Protons Are Smaller Than We Think
The chair we sit on, the air we breathe, the stars in the sky… They are all made up of atoms. Atoms are also made up of electrons, protons and neutrons. Electrons are negatively charged; point-like structures that do not exhibit expansion according to the available information. The positively charged protons are different: according to current measurements, their diameter is 0.84 femtometers (a femtometer is one quadrillionth of a metre).
But until a few years ago, protons were thought to be 0.88 femtometers. This slight difference has created a lot of controversy among experts. Because it is not easy to explain. Some experts even thought that this showed that the standard model of particle physics was flawed and needed to be edited. Working at the Helmholtz Institute of Radiation and Nuclear Physics, University of Bonn, Prof. Dr. “But our analyzes show that there is no difference at all between the old and new measurement values,” says Ulf Meißner. “Older measurements were subject to a systematic error that has hitherto been significantly overlooked.”
Playing pool in the particle universe
In determining the diameter of a proton, the proton needs to be bombarded with electrons in a particle accelerator. When an electron collides with a proton, the direction of motion of both bodies changes; just like billiard balls. In physics, this process is known as flexible scattering. The larger the proton, the more often such collisions occur. Therefore, the expansion rate of the proton can be calculated from the type and size of the scattering.
The higher the speed of the electron beam, the more precise the measurements. But this situation also increases the danger of electron and proton forming new particles when they collide. “We see this much more often at higher speeds or energies,” Meißner says. “In turn, flexible scattering events are rarer. That’s why measurements at the proton size have only used acceleration data, where electrons have lower energy, so far.”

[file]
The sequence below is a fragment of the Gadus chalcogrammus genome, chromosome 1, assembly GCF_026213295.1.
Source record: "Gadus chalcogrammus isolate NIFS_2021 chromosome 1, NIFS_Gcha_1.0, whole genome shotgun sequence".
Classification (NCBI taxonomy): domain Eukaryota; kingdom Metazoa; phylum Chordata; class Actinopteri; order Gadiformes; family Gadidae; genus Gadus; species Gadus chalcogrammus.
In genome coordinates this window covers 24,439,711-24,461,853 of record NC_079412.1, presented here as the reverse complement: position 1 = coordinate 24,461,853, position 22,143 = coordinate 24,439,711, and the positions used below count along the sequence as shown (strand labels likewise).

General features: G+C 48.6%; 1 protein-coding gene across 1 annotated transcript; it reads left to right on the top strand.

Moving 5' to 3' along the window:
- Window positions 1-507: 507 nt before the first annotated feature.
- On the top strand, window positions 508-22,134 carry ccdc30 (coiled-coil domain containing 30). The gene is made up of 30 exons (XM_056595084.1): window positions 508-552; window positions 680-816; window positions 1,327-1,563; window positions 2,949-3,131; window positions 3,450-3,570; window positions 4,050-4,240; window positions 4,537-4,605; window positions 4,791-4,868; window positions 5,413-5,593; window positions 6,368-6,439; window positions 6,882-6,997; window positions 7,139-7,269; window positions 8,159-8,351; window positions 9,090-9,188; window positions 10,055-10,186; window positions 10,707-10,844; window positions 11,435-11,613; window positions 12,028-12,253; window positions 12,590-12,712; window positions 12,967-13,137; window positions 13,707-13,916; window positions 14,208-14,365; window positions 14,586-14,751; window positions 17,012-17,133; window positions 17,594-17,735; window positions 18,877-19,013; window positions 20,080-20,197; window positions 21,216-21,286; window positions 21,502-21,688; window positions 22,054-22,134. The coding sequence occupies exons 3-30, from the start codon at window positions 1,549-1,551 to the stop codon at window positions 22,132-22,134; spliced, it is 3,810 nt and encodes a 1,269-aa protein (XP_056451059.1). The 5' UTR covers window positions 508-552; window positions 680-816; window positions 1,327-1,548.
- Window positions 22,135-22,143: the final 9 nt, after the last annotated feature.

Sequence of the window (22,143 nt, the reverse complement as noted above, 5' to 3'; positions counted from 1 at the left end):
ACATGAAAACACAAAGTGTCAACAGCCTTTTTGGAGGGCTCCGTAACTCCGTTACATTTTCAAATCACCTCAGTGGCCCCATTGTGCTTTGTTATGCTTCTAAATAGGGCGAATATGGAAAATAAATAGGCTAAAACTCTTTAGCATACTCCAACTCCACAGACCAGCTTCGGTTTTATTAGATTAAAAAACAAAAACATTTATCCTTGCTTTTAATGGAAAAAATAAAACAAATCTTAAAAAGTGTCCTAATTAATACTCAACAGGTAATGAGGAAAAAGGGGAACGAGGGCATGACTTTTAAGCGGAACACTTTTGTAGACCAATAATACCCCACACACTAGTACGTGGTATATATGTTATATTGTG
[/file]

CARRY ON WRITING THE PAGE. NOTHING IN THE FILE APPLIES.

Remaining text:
But collisions, which in principle produce other particles, also provide important determinations of the shape of the proton. The same is true of another phenomenon called electron-positron annihilation, caused by high-speed electron beams. Working at the Technical University of Darmstadt, Prof. Dr. “We’ve developed a theoretical basis that could allow events like these to be used in calculating the proton diameter as well,” says Hans Werner Hammer. “So we also took into account data that had been neglected until now.”
5 percent smaller
Using a newly developed method, the researchers reanalyzed the readings from both previous and recent experiments. These include experiments in which a value of 0.88 was previously suggested. But scientists have reached 0.84 femtometers in the new method they used. This diameter is also found in new measurements based on a completely different methodology.
So the proton appears to be actually about 5 percent smaller than the value assumed in the 1990s and 2000s. The researchers’ method also provides new insights into the delicate nature of protons and their uncharged siblings, neutrons. Therefore, the world around us; it helps us understand a little better the structure of the chair, the air, and the stars in the sky.